GOD and REASON
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Baptism lays upon the Catholic Christian the “ex professo” commitment to bearing witness to the fullness of divine revelation. This is in fact one of the main reasons why his Christianity is called “Catholic” (=“universal”) in the first place. But the Catholic Christian also knows that man’s unconditional Yes to God’s whole Word presupposes man’s capacity for the whole of reality; he knows that (Catholic) faith presupposes reason, “zeal for thy house,” the eros of the intelligence. Catholic witness to revelation also includes witness to reason—or else it is no longer Catholic.
It seems virtually impossible to overemphasize the Church’s “investment” in reason, especially at a time when reason’s academic guardians often explain it away complacently either as an epiphenomenon of the brain or as a mask of power. In each of their different ways, the five articles that the Winter, 2005 issue of Communio gathers under the title God and Reason argue against fashionable calls for “disinvestment” in reason.
In doing so, they also set the stage for the bioethical debate that occupies the bulk of the other half of the present issue, on which more in a moment.
In “Rationality and Faith in God,” Robert Spaemann shows that, whatever we make of the enterprise of proving God’s existence, God and reason stand or fall together.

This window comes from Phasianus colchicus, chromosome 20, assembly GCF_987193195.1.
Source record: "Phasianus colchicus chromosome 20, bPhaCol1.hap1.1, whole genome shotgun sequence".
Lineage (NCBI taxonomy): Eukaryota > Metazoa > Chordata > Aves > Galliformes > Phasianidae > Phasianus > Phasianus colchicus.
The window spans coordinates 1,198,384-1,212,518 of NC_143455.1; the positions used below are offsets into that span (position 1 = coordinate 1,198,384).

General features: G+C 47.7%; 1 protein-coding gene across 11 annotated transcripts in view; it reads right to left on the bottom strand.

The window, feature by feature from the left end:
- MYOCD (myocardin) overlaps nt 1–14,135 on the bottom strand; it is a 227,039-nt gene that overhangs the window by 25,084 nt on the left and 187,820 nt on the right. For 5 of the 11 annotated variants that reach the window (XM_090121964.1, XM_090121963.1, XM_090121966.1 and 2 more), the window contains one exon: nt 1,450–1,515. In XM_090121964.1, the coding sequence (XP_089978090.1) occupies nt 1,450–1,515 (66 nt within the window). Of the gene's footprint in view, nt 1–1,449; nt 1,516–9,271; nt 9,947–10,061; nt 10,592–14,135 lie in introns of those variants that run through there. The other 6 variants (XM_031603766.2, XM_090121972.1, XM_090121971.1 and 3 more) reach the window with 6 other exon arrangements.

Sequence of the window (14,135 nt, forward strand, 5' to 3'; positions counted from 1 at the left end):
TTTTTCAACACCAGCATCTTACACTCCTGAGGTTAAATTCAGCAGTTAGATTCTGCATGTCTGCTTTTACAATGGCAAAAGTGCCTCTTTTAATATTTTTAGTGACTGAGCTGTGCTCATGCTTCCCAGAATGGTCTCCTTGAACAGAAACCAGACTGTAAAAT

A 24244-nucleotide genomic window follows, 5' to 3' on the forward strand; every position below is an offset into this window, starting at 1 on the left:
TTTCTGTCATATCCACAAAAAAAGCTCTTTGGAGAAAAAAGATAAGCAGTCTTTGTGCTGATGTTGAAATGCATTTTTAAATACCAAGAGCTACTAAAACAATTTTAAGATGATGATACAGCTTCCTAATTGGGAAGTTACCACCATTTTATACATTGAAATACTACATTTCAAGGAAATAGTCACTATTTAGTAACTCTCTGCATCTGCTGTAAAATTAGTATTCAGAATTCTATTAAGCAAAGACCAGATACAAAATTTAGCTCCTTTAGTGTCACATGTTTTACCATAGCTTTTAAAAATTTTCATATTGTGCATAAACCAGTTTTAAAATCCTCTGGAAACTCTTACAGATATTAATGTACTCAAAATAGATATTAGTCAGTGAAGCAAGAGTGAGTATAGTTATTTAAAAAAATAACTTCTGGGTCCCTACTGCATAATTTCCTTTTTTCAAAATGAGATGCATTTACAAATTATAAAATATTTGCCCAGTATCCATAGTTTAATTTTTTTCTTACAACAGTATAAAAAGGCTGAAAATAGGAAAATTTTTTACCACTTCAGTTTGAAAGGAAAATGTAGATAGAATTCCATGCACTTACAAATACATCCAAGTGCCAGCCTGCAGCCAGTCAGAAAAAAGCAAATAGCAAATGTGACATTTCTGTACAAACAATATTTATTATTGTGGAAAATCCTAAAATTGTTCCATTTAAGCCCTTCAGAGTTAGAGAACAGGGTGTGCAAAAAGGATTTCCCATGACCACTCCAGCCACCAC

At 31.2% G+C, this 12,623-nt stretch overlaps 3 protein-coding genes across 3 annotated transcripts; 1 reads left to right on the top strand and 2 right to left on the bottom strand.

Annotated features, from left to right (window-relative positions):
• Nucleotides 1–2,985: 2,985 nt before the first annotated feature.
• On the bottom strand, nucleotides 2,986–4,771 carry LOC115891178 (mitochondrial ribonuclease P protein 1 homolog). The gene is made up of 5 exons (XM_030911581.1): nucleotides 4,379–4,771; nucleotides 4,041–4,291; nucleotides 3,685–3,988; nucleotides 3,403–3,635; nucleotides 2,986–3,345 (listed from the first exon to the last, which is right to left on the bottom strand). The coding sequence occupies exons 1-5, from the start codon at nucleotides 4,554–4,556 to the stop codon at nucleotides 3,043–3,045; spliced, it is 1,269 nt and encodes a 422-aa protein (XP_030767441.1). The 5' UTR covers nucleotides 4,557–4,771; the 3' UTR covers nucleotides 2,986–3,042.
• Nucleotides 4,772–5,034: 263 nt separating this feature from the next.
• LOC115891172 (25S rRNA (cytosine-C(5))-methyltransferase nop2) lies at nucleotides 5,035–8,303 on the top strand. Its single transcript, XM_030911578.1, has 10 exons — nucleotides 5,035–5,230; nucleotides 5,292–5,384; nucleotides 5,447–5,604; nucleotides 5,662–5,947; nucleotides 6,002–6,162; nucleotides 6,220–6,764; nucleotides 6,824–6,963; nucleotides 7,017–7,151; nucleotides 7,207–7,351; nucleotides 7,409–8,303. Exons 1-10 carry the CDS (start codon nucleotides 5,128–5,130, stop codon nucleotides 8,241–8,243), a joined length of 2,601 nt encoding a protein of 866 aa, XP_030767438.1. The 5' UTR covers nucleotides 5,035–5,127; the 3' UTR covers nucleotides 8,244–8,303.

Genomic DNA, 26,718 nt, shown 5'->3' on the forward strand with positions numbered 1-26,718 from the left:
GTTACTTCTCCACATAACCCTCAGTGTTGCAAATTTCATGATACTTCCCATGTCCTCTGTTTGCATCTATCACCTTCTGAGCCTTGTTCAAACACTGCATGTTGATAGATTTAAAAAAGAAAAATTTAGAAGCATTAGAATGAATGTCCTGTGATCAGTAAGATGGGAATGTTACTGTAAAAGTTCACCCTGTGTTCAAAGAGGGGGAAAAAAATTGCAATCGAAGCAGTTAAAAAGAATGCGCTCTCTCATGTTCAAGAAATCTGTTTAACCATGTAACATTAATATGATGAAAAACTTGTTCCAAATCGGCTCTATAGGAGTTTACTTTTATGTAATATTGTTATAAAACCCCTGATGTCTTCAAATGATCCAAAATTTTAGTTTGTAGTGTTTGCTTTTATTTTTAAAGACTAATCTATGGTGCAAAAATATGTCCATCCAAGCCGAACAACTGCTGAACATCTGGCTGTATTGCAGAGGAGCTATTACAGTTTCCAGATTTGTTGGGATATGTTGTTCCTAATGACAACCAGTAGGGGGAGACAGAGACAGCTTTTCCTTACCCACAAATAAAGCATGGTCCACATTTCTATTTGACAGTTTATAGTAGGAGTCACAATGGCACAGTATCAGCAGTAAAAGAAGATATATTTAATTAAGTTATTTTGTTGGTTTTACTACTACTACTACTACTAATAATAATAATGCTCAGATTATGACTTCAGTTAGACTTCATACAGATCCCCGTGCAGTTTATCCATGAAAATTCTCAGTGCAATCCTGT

Similarly, D. C. Schindler’s “‘Wie kommt der Mensch in die Philosophie?’: Heidegger, Hegel, and the Stakes of Onto-Theo-Logy” argues that philosophical reason’s effort to speak of God is not necessarily presumption or idolatry, but can express the deepest reverential humility: the kind that refuses any limit on God’s free self-disclosure, even the limit of its own modesty.
David L. Schindler, in “Truth, Freedom, and Relativism in Western Democracies: Benedict XVI’s Contributions to Without Roots,” then describes why reason—according to the new Pope—is integral to the political order, providing a critique of liberalism that overcomes it, not by force, but by witness to freedom as the truth of love.
The last two articles round out our discussion by underscoring how the promise of eternal life enhances reason’s grasp of the ultimate character of things.
Thus, in “Restoration of Sonship. Reflections on Time and Eternity,” Antonio López shows how the revelation that eternity is triune gift deepens pagan philosophy’s (Plotinus’, to be exact) intuition that eternity does not negate time, but fulfills it.
Similarly, Denis Farkasfalvy, in “The Eucharistic Presence: A Study in Biblical Theology,” argues that the foundation of Christian eschatological hope, Jesus’ bodily Resurrection, is also the key to the ontology of the Eucharist as a trans-substantiation. The discussion of God and reason thus closes with a reminder that the Bible bears ontological meaning and that ontology can be biblical.